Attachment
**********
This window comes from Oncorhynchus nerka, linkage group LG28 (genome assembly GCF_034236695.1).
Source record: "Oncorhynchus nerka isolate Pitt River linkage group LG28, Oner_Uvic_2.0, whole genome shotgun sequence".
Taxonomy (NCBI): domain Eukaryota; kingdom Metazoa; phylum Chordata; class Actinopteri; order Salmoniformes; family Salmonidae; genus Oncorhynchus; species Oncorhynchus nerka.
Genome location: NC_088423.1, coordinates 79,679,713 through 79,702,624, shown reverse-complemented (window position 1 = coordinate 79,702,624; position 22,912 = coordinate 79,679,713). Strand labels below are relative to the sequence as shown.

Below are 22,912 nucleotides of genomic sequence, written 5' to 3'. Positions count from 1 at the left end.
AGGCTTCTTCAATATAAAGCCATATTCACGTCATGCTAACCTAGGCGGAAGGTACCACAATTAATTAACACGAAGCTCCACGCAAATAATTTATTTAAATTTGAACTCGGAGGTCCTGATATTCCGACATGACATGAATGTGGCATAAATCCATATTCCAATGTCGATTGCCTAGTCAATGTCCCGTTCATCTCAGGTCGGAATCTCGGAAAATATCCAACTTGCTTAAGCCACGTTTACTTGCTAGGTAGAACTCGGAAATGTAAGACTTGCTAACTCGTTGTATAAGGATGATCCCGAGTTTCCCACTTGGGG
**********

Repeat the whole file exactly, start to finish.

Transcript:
This window comes from Oncorhynchus nerka, linkage group LG28 (genome assembly GCF_034236695.1).
Source record: "Oncorhynchus nerka isolate Pitt River linkage group LG28, Oner_Uvic_2.0, whole genome shotgun sequence".
Taxonomy (NCBI): domain Eukaryota; kingdom Metazoa; phylum Chordata; class Actinopteri; order Salmoniformes; family Salmonidae; genus Oncorhynchus; species Oncorhynchus nerka.
Genome location: NC_088423.1, coordinates 79,679,713 through 79,702,624, shown reverse-complemented (window position 1 = coordinate 79,702,624; position 22,912 = coordinate 79,679,713). Strand labels below are relative to the sequence as shown.

Below are 22,912 nucleotides of genomic sequence, written 5' to 3'. Positions count from 1 at the left end.
AGGCTTCTTCAATATAAAGCCATATTCACGTCATGCTAACCTAGGCGGAAGGTACCACAATTAATTAACACGAAGCTCCACGCAAATAATTTATTTAAATTTGAACTCGGAGGTCCTGATATTCCGACATGACATGAATGTGGCATAAATCCATATTCCAATGTCGATTGCCTAGTCAATGTCCCGTTCATCTCAGGTCGGAATCTCGGAAAATATCCAACTTGCTTAAGCCACGTTTACTTGCTAGGTAGAACTCGGAAATGTAAGACTTGCTAACTCGTTGTATAAGGATGATCCCGAGTTTCCCACTTGGGG